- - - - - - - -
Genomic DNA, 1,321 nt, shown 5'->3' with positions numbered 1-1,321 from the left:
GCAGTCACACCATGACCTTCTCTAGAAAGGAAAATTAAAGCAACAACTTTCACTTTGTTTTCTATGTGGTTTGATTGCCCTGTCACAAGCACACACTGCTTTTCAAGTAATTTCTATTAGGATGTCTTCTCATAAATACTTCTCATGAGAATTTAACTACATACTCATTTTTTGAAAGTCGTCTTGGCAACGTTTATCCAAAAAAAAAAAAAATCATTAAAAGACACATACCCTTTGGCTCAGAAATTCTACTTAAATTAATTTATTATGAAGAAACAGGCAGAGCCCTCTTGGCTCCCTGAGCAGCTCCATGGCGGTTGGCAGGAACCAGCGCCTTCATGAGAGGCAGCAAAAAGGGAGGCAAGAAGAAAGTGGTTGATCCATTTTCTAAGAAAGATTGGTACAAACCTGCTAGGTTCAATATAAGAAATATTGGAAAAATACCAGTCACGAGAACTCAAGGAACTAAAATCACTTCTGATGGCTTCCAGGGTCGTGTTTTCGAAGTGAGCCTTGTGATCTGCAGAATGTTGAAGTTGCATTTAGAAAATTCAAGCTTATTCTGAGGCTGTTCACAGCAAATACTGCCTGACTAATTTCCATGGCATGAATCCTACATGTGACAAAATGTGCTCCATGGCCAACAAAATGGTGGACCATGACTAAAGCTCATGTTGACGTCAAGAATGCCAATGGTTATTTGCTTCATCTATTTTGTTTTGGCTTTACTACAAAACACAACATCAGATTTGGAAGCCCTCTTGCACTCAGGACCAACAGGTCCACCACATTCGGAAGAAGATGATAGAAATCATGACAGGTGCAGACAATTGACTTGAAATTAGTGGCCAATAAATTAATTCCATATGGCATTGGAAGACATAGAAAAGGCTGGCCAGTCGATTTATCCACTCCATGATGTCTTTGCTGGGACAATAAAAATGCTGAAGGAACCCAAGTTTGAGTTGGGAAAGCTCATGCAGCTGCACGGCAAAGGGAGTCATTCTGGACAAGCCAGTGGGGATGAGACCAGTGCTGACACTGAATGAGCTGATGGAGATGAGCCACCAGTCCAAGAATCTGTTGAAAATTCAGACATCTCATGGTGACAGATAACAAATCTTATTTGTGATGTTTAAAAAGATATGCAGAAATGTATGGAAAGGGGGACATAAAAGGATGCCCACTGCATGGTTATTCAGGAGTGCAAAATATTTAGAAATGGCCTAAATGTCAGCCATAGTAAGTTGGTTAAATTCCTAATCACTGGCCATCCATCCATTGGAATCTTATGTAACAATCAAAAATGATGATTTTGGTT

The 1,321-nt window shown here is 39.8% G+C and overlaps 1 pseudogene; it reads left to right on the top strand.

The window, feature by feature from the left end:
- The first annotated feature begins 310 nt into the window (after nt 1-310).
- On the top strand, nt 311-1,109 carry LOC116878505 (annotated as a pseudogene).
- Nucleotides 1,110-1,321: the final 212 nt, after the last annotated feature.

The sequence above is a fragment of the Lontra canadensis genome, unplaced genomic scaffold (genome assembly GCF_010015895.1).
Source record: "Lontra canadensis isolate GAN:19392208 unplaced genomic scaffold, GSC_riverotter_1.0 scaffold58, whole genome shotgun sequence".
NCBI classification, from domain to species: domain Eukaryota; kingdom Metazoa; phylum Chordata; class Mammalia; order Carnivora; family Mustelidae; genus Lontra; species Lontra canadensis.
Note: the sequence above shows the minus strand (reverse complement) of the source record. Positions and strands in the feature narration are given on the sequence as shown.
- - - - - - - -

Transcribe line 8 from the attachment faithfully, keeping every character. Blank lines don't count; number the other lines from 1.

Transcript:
The sequence above is a fragment of the Lontra canadensis genome, unplaced genomic scaffold (genome assembly GCF_010015895.1).